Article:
In an interview published in Der Spiegel today, CEO Herbert Hainer launched into an attack on protestors who have endeavored to disrupt the Beijing Olympics. “It’s OK if people use an event like this to proclaim their political views, but it is my opinion that they do not have the right to disrupt the torch relay or to try to extinguish the flame.” His company is one of the prominent sponsors of the Olympic games. He said neither he nor his compnay had any guilty conscience and insisted China had a right to use security personnel to protect the flame. “If we had nothing to hide, then we wouldn’t be sponsoring anything. The Olympic games have been part of our brand for years. It is our goal to have over $2 billion in sales in China per year by 2010.”
Hainer’s essential argument is that in sports there will always be nations with whom one might disagree regarding their adherence to democratic values, but that lies in the nature of international sporting competition. He rejected calls by those who want his company to exert pressure on the Chinese government to enter into dialogue with the Dalai Lama. He regards selling sporting materials as a non-political activity and to once enter the slippery road of taking one stand will invariably result in being compelled to take many stands.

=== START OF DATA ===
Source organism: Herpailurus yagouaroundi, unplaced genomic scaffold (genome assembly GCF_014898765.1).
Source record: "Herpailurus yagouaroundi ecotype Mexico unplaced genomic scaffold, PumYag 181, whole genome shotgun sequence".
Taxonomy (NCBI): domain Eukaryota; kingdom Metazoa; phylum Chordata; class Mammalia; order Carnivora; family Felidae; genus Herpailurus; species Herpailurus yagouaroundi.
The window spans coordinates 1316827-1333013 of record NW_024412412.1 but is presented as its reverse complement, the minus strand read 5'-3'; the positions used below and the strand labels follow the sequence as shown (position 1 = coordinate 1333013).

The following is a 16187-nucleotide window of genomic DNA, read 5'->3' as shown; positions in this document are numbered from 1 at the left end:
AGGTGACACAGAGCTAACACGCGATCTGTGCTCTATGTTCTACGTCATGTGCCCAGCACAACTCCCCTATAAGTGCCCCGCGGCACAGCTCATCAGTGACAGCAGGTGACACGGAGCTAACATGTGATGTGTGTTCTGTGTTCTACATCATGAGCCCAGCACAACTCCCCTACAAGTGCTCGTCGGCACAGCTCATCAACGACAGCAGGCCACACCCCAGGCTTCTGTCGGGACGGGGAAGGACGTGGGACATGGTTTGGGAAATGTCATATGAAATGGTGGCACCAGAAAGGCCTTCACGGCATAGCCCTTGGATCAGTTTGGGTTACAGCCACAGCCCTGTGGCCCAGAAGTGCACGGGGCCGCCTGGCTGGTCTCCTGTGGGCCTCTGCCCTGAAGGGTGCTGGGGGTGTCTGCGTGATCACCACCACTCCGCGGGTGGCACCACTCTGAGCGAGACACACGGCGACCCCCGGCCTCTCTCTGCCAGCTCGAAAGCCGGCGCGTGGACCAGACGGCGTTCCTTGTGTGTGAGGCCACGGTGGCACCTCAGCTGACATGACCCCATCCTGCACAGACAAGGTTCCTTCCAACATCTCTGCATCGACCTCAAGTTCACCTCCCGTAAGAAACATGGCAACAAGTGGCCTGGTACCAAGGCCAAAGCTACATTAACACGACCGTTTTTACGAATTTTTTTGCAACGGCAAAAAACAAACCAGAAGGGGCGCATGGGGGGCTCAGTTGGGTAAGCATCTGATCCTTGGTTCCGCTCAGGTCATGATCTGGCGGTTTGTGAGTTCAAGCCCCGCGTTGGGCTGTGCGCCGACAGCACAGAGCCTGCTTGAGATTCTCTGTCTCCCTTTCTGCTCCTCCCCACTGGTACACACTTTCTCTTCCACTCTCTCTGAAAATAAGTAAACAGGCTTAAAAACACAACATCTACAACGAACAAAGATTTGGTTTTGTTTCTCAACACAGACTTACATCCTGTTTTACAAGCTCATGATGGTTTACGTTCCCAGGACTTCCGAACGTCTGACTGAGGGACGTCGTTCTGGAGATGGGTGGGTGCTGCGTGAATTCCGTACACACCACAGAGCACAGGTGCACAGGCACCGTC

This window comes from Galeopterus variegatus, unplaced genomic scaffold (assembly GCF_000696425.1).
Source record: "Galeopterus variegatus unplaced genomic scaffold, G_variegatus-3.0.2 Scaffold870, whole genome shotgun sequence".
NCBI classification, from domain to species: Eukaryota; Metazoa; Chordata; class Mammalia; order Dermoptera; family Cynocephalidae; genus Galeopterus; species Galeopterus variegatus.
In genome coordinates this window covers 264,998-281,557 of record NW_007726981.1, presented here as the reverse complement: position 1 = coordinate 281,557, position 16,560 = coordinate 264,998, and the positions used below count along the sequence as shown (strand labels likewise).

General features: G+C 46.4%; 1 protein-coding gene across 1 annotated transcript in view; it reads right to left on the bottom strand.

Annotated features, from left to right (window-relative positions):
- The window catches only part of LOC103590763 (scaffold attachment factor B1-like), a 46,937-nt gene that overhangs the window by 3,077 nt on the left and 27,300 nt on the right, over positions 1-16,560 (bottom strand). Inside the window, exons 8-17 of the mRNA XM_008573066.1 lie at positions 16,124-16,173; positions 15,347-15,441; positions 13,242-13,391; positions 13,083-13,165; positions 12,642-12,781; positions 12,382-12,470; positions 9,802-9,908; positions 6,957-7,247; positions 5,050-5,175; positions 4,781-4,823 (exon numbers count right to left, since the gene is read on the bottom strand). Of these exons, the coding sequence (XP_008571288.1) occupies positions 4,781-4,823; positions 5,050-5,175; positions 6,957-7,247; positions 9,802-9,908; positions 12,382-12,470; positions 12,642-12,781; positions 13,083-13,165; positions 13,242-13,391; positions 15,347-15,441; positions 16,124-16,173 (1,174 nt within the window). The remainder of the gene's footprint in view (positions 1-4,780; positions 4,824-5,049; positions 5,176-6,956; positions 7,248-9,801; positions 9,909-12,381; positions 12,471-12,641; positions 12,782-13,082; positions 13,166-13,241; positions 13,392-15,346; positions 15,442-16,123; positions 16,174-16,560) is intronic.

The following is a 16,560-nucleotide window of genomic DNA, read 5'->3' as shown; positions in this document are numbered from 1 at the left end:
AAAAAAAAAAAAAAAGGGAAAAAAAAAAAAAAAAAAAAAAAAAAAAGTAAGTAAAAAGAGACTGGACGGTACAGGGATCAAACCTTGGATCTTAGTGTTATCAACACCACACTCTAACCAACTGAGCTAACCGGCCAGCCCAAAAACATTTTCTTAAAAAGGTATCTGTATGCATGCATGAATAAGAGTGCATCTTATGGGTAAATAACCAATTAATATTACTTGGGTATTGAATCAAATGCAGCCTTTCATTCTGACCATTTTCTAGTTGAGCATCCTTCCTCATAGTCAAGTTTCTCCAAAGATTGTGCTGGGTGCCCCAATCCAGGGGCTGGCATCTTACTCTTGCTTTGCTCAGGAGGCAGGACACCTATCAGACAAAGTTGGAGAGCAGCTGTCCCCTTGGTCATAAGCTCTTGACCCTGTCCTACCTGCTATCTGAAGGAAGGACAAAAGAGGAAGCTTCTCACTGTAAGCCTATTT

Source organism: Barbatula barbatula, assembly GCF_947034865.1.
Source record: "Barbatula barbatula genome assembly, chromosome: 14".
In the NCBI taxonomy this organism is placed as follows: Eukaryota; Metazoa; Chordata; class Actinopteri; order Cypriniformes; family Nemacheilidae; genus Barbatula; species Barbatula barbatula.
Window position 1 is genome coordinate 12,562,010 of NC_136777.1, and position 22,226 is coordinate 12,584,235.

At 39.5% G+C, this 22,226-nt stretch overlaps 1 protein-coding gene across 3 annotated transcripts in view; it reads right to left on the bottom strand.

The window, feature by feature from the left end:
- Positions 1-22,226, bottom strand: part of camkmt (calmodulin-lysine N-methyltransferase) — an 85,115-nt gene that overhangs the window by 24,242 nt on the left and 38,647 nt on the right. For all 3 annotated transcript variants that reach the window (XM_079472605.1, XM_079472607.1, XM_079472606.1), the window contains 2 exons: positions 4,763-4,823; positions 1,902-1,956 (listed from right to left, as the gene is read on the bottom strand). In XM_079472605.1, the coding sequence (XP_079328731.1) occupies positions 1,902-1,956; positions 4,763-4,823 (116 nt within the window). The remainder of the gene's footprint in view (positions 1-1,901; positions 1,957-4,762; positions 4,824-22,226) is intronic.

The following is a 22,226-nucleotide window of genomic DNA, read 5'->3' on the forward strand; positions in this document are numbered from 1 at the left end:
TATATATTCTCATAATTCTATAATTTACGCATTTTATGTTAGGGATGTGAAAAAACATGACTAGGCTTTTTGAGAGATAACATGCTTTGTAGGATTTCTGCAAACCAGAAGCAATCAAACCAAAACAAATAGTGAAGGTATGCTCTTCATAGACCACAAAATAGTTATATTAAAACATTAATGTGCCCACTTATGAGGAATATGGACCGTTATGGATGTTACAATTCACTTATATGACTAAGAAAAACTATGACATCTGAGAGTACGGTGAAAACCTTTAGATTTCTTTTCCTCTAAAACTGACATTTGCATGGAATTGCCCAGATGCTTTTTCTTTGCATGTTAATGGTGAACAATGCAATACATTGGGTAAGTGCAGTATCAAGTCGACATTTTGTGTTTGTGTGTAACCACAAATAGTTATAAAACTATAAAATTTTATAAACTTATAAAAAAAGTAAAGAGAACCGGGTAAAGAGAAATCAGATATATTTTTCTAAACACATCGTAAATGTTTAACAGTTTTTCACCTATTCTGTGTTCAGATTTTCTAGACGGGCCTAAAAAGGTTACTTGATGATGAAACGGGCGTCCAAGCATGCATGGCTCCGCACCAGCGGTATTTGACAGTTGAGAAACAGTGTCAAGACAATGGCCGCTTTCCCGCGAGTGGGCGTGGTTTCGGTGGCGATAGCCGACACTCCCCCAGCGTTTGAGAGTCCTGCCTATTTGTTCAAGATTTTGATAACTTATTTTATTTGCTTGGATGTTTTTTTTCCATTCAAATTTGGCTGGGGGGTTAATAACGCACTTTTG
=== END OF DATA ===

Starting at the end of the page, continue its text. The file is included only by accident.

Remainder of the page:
Mr. Hainer raises important issues as to is there ever a point at which a business organization should allow political or ethical issues to intrude upon its commercial activities. There is no question such considerations will not be seen in the forseeable future by Adidas executives.